- Special Sections
- Public Notices
To the editor: In a recent letter to the editor (May 1 issue of the Beacon), Ralph E. McClernan, bless his heart, asks the following question: “Is southern charm real?”
I believe it is. I know because I am a southern belle through and through, and I can be quite charming if I may say so myself; however, I can get meaner than a barrel of snakes if pushed too far, which is sometimes what happens when one of my Yankee friends makes fun of everything I hold dear—my southern family, my redneck friends and my quaint culture.
On a more serious note, I think many southerners would agree we are often reluctant to embrace our fellow Americans from the North because we do not enjoy being ridiculed. Our culture—namely our dialect and local customs—are viewed as backward and we are treated as uneducated people who need saving.
We like things the way they are, though, and do not wish to be rescued. We do not define ourselves by the homes we live in or the cars we drive; instead, we pride ourselves on being honest, hard-working citizens.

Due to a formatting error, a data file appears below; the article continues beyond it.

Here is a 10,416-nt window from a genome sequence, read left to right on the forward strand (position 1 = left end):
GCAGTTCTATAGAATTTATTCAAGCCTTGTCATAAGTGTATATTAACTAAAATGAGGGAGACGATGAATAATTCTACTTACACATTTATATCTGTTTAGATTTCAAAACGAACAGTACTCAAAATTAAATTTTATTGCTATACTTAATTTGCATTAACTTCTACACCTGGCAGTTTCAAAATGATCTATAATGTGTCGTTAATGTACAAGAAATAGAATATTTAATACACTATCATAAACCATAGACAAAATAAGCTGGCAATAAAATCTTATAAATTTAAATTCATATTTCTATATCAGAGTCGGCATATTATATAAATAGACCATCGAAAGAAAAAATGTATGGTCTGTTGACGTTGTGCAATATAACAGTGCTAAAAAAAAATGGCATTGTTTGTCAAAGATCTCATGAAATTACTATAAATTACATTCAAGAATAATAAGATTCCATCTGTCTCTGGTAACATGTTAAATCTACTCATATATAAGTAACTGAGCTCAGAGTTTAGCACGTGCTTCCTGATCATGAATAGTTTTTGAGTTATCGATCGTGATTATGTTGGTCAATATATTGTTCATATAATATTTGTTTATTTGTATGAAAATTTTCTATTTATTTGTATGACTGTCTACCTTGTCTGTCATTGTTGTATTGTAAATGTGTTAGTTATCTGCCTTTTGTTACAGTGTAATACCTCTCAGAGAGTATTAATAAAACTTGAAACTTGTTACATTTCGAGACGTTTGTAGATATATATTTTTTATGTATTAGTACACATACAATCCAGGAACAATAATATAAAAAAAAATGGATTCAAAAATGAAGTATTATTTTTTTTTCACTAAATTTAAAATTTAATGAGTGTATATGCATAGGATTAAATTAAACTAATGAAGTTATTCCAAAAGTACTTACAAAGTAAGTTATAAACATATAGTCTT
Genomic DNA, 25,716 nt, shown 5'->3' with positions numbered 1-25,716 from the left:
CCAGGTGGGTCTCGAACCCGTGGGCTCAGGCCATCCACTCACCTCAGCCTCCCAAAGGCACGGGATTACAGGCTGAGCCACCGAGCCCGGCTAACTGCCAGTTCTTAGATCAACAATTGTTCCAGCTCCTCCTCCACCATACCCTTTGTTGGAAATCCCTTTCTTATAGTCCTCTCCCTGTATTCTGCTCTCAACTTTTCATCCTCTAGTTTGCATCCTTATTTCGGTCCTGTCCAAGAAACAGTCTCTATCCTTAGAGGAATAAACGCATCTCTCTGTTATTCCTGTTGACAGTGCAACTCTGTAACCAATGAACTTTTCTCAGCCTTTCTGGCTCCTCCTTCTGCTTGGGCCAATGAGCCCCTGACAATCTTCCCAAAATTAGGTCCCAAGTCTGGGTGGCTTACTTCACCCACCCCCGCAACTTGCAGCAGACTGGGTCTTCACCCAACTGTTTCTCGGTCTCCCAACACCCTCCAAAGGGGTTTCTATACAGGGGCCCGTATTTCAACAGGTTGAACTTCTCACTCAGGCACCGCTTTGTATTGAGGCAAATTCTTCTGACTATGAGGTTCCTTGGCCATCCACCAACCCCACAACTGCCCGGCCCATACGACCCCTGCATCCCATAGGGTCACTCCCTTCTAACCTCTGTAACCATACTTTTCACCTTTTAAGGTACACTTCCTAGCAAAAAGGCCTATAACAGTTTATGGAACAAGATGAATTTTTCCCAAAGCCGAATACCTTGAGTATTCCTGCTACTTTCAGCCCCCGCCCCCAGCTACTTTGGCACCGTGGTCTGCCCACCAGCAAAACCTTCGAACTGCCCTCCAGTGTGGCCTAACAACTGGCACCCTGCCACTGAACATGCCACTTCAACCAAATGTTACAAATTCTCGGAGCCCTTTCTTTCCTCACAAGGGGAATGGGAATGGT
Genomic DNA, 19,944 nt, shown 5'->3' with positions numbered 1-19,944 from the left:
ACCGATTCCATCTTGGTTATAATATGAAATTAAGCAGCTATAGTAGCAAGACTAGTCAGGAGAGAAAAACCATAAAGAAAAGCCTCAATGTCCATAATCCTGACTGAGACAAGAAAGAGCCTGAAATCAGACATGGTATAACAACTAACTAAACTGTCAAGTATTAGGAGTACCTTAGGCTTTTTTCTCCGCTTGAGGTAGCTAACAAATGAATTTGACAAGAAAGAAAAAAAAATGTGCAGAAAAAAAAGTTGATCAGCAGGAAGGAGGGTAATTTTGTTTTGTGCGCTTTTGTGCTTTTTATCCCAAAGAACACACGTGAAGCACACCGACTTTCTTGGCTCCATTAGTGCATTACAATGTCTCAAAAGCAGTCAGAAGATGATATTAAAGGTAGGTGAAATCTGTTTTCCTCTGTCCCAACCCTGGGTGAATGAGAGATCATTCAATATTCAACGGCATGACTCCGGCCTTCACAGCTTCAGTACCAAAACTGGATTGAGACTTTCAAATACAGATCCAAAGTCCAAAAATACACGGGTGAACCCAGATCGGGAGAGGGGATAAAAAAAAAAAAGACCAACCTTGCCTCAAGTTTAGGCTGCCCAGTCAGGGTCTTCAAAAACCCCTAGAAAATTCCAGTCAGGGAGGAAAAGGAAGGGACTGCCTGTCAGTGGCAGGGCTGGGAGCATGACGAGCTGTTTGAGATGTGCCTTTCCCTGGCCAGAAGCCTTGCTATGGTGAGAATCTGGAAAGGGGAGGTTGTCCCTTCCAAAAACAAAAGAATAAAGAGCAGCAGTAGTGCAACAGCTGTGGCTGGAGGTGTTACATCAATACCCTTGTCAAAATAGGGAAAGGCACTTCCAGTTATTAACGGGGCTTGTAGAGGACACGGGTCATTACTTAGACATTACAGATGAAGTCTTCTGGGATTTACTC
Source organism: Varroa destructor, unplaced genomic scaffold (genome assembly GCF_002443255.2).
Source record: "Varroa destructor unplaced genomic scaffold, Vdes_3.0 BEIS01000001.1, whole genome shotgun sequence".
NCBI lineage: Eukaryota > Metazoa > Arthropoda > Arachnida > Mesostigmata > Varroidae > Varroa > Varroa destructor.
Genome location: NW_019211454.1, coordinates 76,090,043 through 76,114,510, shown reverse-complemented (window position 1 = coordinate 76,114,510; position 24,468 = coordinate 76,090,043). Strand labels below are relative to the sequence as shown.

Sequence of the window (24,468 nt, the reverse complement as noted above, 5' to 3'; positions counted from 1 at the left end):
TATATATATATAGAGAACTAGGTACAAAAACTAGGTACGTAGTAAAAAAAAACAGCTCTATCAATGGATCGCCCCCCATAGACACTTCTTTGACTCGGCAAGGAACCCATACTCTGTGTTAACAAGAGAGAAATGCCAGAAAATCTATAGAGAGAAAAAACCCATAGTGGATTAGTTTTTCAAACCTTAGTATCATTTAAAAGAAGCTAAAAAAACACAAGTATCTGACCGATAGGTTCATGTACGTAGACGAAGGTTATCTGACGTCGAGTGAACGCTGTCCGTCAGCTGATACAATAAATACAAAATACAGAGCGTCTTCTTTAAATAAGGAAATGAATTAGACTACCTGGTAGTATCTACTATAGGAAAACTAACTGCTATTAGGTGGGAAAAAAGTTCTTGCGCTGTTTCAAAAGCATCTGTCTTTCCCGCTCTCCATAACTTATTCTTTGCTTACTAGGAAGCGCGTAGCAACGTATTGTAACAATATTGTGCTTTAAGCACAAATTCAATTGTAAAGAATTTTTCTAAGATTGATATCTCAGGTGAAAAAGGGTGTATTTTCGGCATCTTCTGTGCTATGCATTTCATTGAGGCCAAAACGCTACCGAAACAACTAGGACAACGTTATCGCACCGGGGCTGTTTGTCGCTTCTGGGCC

I would like to point out that there are many highly educated, prosperous people from the South and Brunswick County, in particular.
I know physicians, attorneys, educators, writers, engineers and businessmen and women who attended Brunswick County schools and worked at the local restaurants and tourist hot spots during the summers.
They were not hindered by their southern charm; in fact, that southern charm helped them obtain those high-paying jobs they now have.
I think they would be offended by the suggestion that if it had not been for their northern brethren, they would still be picking cotton and tobacco.
Naturally, these attitudes cause us to be defensive.
If you really want to experience southern hospitality and charm, then you must accept it for what it is. You can’t change it or, as you imply, make it better because there is nothing wrong with it.
When you try to change us, that is when we refer to you as “damned Yankees.
I’m sure you’ve heard the adage, “When in Rome, do as the Romans." Perhaps you should adopt that strategy as a northerner living in the South.